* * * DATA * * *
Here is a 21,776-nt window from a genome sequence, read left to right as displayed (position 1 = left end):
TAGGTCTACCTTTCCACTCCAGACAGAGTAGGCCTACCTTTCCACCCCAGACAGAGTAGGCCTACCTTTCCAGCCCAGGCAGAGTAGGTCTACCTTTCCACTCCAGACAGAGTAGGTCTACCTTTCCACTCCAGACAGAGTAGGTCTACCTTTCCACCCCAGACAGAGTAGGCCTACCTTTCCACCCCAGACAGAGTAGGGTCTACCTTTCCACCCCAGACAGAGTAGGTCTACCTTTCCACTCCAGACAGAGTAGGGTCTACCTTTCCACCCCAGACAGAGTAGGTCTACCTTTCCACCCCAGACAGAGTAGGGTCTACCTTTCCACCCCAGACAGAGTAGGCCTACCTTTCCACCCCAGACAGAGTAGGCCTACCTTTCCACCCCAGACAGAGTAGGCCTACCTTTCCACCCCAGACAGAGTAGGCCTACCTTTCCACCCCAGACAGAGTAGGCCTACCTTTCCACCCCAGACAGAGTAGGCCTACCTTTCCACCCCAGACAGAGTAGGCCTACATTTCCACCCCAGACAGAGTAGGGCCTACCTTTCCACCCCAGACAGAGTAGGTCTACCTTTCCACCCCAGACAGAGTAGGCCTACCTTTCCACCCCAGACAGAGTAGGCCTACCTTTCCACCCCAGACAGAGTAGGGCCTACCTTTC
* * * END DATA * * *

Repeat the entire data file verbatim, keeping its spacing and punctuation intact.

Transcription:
Here is a 21,776-nt window from a genome sequence, read left to right as displayed (position 1 = left end):
TAGGTCTACCTTTCCACTCCAGACAGAGTAGGCCTACCTTTCCACCCCAGACAGAGTAGGCCTACCTTTCCAGCCCAGGCAGAGTAGGTCTACCTTTCCACTCCAGACAGAGTAGGTCTACCTTTCCACTCCAGACAGAGTAGGTCTACCTTTCCACCCCAGACAGAGTAGGCCTACCTTTCCACCCCAGACAGAGTAGGGTCTACCTTTCCACCCCAGACAGAGTAGGTCTACCTTTCCACTCCAGACAGAGTAGGGTCTACCTTTCCACCCCAGACAGAGTAGGTCTACCTTTCCACCCCAGACAGAGTAGGGTCTACCTTTCCACCCCAGACAGAGTAGGCCTACCTTTCCACCCCAGACAGAGTAGGCCTACCTTTCCACCCCAGACAGAGTAGGCCTACCTTTCCACCCCAGACAGAGTAGGCCTACCTTTCCACCCCAGACAGAGTAGGCCTACCTTTCCACCCCAGACAGAGTAGGCCTACCTTTCCACCCCAGACAGAGTAGGCCTACATTTCCACCCCAGACAGAGTAGGGCCTACCTTTCCACCCCAGACAGAGTAGGTCTACCTTTCCACCCCAGACAGAGTAGGCCTACCTTTCCACCCCAGACAGAGTAGGCCTACCTTTCCACCCCAGACAGAGTAGGGCCTACCTTTC